The road back includes less training, less life stress and focusing on the positive. In truth, I’m not much of a concrete goal-setter, but this month I set goals that include less tears and breakdowns, slower training or taking more time off, and most of all: no comparisons—against my teammates, my personal records, my “competitors”, whomever. This process isn’t a temporary fix; it’s a long-term perspective shift. There will always be pressure to overdo, and consequently, times where we give into that pressure. When the consequences hit we simply need to adjust and figure out how to find balance, balance in training, in work, in relationships and in life.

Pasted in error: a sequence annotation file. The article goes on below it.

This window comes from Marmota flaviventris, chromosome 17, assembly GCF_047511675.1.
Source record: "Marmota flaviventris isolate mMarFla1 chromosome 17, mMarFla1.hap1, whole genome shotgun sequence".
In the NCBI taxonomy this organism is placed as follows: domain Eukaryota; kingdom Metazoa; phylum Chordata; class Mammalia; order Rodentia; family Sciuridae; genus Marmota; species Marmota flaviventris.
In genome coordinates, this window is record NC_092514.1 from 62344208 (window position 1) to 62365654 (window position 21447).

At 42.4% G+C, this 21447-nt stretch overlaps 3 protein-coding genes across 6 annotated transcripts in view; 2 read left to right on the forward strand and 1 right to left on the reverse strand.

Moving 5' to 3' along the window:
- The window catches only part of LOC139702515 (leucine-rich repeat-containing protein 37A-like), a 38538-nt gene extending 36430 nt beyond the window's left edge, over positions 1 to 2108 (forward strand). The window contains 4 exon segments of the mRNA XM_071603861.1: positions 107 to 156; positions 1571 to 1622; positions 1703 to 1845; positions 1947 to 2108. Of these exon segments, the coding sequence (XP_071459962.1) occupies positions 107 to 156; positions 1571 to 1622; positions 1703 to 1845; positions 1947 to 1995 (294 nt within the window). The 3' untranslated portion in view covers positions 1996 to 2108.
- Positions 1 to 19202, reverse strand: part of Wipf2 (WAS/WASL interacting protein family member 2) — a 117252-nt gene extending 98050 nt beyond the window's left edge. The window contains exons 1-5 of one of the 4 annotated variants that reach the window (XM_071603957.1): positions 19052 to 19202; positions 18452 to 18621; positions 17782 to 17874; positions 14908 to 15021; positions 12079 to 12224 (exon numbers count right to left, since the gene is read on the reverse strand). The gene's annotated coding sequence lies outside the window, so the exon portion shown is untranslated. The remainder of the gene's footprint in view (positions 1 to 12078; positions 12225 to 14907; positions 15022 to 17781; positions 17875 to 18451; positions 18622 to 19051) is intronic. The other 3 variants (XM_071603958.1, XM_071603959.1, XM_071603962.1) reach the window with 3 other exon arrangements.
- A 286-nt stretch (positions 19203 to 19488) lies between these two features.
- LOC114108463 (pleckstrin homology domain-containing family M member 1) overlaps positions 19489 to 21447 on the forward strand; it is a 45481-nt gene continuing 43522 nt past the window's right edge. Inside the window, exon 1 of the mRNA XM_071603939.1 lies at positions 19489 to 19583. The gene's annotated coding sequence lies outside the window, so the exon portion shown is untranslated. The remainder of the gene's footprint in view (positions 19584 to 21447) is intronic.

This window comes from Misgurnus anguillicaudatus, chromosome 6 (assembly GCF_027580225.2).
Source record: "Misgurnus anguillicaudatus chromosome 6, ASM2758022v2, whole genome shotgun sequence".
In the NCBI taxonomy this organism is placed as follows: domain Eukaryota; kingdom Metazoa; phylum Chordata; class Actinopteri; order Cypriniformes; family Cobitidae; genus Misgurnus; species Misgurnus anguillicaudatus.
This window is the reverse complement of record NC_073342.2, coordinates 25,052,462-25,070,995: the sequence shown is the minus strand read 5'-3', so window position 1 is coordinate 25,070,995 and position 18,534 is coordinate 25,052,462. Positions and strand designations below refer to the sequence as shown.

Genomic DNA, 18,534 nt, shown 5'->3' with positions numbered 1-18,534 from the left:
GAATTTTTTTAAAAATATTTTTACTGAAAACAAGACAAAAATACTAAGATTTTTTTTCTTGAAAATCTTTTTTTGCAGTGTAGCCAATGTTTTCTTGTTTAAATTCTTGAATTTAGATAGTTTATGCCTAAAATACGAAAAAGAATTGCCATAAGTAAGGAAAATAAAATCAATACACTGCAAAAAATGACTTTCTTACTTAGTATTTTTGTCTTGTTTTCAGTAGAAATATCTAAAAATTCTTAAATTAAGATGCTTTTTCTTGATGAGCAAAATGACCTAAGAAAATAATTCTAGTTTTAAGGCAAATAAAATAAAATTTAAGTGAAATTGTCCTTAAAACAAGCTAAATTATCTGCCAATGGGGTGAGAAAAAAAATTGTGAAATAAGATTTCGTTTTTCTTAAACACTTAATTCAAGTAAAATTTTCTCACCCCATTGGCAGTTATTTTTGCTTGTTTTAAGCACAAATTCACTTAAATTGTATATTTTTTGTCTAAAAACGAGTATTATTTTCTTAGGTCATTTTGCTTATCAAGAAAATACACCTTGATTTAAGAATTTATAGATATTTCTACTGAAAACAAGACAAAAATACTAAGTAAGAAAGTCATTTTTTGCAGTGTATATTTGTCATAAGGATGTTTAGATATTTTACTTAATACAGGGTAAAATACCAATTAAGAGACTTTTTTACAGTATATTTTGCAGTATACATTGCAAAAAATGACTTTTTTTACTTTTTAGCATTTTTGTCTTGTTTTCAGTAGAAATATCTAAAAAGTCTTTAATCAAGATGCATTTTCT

Maybe my September plan will not work, but once you’re at the bottom the only place to go is up, right?


Some photos from the last month (including an awesome visit with my little sister; first time anyone in my family has been to Alaska!):

My sister, who lives around the world in Spain, came to visit after we hadn't seen each other in over a year!
We road tripped down to Homer
Fisher-woman extraordinaire
A rainy hike around Williwaw Lakes
Beluga Whales in Girdwood
Beautiful Anchorage sunsets above Fire Island. Photo: Anna
The only image I have of me rollerskiing from the entire summer.
Anna was a champ and hiked with me
McHugh Ridge on one of the rare sunny days with Anna
We explored the Turnagain Arm during our rainy camping trip.
Arctic Valley
Missed this girl!


Risky Business